In early retirement, my husband and I often frustrated each other. While we wanted to be together, our different interests got in the way. After a long discussion, we decided to do our own thing on Mondays, Tuesdays, and Wednesdays. No questions asked.

While Sam pored over the stock market and caught up with friends, I wrote stories. We had our own offices, out of earshot, so that we could talk or think without interruption.

At five o’clock, we’d finish “work” and spend the evenings together. For us, the period between work and not-work was a time of flux.

According to William Bridges’ model of change, were stuck in the neutral zone, the nebulous uncomfortable space between an ending and a new beginning. Our neutral zone was fraught with teething problems, all of which were solvable because we were prepared to negotiate and make it work for us.

These days, pre-retirement options have expanded, thanks in part to COVID-19. Technology allows people to work successfully from home; the attitude of bosses has changed. People nearing retirement can work shorter hours, or step down from high-pressure roles, or give back to their profession by mentoring younger workers.

These are all positive ways of improving the work-retirement transition.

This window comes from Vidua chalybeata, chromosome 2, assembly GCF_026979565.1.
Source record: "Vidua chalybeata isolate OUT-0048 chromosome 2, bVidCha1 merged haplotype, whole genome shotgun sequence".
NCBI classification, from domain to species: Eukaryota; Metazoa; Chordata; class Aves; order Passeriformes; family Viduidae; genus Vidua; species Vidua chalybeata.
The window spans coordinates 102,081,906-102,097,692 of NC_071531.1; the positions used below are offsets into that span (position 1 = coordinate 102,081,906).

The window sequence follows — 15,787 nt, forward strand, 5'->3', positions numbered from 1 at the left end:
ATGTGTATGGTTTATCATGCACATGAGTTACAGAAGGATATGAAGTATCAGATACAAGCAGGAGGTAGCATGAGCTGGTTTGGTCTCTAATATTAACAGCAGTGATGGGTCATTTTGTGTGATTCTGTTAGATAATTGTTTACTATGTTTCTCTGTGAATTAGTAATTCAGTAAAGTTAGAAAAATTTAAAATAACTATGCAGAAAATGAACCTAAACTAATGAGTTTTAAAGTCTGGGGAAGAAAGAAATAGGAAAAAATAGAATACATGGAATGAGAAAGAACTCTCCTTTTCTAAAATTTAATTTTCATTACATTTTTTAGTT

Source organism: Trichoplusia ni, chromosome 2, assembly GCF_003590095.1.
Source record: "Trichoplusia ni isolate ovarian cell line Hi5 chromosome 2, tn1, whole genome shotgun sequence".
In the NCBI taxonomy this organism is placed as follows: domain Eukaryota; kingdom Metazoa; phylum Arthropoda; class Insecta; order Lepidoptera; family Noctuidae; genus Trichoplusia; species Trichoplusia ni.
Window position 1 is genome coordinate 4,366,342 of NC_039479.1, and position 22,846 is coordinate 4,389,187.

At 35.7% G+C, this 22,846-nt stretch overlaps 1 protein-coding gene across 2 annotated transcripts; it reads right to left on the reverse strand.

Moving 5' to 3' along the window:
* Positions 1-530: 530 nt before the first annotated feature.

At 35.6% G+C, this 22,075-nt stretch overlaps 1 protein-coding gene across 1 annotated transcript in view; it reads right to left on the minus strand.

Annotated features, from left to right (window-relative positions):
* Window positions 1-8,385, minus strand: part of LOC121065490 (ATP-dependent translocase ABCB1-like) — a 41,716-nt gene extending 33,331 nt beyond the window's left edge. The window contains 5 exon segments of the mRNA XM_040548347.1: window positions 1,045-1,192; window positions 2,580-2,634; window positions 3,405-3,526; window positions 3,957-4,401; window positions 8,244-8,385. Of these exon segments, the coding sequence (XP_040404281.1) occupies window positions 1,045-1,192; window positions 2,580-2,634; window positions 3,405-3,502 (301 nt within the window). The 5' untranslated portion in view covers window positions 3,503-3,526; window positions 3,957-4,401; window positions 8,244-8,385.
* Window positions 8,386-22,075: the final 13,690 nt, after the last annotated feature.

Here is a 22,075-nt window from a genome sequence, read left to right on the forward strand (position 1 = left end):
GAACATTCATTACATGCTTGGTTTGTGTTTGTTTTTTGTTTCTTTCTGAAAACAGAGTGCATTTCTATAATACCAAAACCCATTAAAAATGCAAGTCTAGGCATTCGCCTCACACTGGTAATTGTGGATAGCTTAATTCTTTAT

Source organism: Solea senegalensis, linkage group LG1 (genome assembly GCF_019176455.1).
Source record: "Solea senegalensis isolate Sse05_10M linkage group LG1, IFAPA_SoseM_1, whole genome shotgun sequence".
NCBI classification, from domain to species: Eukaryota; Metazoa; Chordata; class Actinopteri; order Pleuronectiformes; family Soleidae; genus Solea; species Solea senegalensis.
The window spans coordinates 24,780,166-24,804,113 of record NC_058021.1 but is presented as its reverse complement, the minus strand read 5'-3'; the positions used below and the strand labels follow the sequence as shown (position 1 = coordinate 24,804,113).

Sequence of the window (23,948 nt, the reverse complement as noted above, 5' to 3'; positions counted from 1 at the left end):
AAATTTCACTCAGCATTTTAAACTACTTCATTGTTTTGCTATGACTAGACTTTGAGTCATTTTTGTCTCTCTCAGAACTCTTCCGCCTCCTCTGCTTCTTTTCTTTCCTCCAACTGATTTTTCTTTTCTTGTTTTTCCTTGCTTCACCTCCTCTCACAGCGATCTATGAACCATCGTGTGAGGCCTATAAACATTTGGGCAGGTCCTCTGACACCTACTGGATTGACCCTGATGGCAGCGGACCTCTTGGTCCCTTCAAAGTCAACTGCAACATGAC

Six years on, we have settled into the rhythm of active retirement. We travel abroad and within Australia. At home, we’ve rekindled old friendships and taken up new hobbies. But this stage will not last either. Diseases of ageing are just around the corner.

We’re not there yet, but some of our friends are. The clock is ticking; no-one is immune. And some day in the future we will face the ultimate transition.

But I am pleased to say that withdrawing from the workforce does not mean withdrawing from life. Retiring is not defeat, but a second chance to discover your true self and to do the things you’ve dreamt about.

Retirement is the gift of time, so take a chance, grab the opportunity while it’s there.

Carpe diem. Seize the day, for we know not what tomorrow will bring.

 Debbie Terranova is a Brisbane author and researcher. Visit